Texting During Council Meetings (and in the Library)
Posted by Comments (11)on Tuesday, August 18, 2009
Anyone who’s watched an open meeting of City Council will have seen council members fiddle with their iPhones and Blackberries to check their latest emails or text messages. Councilmember Sam Liccardo now argues that those messages should be disclosed to the public as part of the city’s policy on open governance.
“Council meetings are open to the public for a reason,” Liccardo says, “and if we’re voting on a matter and outside groups are using private means to communicate with us about how we should or shouldn’t vote, the public ought to know what’s being said and who’s saying it.”
The issue, which is not currently covered by city ordinances, could come up for debate as early as today’s City Council meeting. Perhaps that would be a good time to text your representatives and let them know whether or not you support the proposal.
Read More at KLIV.
Speaking of texting: It happens all the time. You’re stuck in a bar debating (1) who won the Second Battle of Vicksburg, (2) what were the names of the Seven Dwarfs, or (3) whether it really can rain cats and dogs. San Jose residents now have a simple way to find the answer, and it’s free of charge.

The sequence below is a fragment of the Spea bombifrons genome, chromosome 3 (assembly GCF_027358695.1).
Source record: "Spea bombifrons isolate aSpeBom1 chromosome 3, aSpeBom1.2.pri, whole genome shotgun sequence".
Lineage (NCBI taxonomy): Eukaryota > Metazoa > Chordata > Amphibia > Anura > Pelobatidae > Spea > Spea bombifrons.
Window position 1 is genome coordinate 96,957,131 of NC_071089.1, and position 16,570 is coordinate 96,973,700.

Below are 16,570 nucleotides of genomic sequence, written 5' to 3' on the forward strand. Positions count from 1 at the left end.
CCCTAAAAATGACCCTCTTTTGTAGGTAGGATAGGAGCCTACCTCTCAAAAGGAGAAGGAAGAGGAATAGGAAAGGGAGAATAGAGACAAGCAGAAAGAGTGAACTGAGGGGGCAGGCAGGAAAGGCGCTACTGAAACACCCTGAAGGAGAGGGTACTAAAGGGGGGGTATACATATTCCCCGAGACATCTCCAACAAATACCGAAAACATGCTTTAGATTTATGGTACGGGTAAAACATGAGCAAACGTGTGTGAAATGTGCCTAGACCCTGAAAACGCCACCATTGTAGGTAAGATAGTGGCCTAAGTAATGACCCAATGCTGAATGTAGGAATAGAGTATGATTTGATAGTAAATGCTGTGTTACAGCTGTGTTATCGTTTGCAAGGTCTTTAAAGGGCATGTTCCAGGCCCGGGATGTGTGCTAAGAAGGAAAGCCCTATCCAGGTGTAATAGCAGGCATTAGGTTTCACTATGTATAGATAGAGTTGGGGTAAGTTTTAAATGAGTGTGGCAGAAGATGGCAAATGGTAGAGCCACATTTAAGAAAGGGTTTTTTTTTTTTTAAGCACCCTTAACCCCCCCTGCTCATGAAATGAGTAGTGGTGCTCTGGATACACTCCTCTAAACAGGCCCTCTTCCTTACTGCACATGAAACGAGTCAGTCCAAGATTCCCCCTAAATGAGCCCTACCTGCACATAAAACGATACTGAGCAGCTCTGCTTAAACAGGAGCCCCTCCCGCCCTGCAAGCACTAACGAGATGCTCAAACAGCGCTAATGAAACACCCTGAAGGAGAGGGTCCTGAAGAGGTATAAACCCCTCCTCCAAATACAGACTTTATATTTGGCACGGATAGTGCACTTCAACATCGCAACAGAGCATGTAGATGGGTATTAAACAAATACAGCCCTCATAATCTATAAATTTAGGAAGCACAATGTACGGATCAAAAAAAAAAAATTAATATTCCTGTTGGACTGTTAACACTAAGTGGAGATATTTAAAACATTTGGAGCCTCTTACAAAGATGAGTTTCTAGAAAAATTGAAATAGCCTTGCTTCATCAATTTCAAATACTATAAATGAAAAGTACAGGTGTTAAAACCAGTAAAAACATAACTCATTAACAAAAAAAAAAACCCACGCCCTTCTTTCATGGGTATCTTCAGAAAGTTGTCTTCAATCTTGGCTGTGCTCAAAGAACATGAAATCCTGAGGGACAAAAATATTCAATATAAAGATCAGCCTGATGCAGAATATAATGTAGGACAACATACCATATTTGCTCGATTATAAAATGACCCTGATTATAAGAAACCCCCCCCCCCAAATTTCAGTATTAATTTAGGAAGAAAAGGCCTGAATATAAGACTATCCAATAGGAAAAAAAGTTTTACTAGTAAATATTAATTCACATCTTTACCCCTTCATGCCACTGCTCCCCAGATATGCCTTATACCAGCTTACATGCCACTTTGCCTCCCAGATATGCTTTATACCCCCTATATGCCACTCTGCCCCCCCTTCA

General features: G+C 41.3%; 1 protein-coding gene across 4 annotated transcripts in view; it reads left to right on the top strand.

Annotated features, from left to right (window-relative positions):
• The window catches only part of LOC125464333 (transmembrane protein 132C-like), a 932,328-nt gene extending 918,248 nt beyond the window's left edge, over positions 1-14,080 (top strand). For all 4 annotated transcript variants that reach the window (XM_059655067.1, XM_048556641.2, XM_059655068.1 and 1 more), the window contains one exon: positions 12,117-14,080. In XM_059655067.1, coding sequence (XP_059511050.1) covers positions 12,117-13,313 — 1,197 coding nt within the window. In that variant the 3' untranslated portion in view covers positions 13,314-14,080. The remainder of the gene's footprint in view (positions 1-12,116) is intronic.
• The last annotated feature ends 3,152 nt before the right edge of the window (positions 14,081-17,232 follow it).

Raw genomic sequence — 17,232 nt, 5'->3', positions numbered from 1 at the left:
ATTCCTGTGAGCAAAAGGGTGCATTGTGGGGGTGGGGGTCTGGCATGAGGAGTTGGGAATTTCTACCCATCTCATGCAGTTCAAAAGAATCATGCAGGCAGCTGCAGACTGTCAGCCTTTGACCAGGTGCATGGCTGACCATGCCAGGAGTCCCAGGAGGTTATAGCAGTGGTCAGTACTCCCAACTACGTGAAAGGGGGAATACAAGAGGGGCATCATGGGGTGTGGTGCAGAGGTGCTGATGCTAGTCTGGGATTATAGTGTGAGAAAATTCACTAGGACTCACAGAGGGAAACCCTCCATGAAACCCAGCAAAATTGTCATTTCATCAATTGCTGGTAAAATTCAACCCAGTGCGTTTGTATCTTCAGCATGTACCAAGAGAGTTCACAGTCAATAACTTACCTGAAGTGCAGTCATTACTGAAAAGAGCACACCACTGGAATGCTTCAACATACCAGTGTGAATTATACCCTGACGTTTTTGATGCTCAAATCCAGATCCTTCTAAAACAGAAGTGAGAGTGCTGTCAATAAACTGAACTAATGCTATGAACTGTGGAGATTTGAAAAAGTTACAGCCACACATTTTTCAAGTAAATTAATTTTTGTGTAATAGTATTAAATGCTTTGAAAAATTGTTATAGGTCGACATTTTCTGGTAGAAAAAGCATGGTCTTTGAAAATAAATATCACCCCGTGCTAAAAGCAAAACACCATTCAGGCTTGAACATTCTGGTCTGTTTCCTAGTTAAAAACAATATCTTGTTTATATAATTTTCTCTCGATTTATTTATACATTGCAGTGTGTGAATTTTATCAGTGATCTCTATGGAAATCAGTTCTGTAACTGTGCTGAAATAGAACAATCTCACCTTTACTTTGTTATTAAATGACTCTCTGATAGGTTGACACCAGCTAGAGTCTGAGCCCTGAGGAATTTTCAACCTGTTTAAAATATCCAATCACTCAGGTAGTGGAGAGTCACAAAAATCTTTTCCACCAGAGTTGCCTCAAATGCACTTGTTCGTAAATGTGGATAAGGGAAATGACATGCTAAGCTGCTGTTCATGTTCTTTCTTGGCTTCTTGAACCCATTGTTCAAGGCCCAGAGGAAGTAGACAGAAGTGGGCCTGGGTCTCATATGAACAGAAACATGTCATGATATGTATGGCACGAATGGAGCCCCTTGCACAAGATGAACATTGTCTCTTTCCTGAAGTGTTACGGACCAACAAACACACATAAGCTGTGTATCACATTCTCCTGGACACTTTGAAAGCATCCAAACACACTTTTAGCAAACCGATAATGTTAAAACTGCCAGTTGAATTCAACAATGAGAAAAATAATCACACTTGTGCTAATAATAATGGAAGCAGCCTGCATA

No, not Wikipedia.
All they have to do is text 66746, followed by AskSJ, and a professional librarian from the city’s public libraries or San Jose State University will text them back the answer. Questions can be texted 24/7, though unlike Wikipedia, libraries have set hours, so you’ll only get your answer between 1 and 6 pm. And there are some questions that even the best librarian can’t answer, such as: Where can I find a place to park, so that I can pop into the library and look up the answer myself?
Read More at KCBS.
1: General Robert E. Lee.
2: Bashful, Doc, Dopey, Grumpy, Happy, Sleepy and Sneezy.
3: Not cats and dogs, but it can rain frogs and fish.
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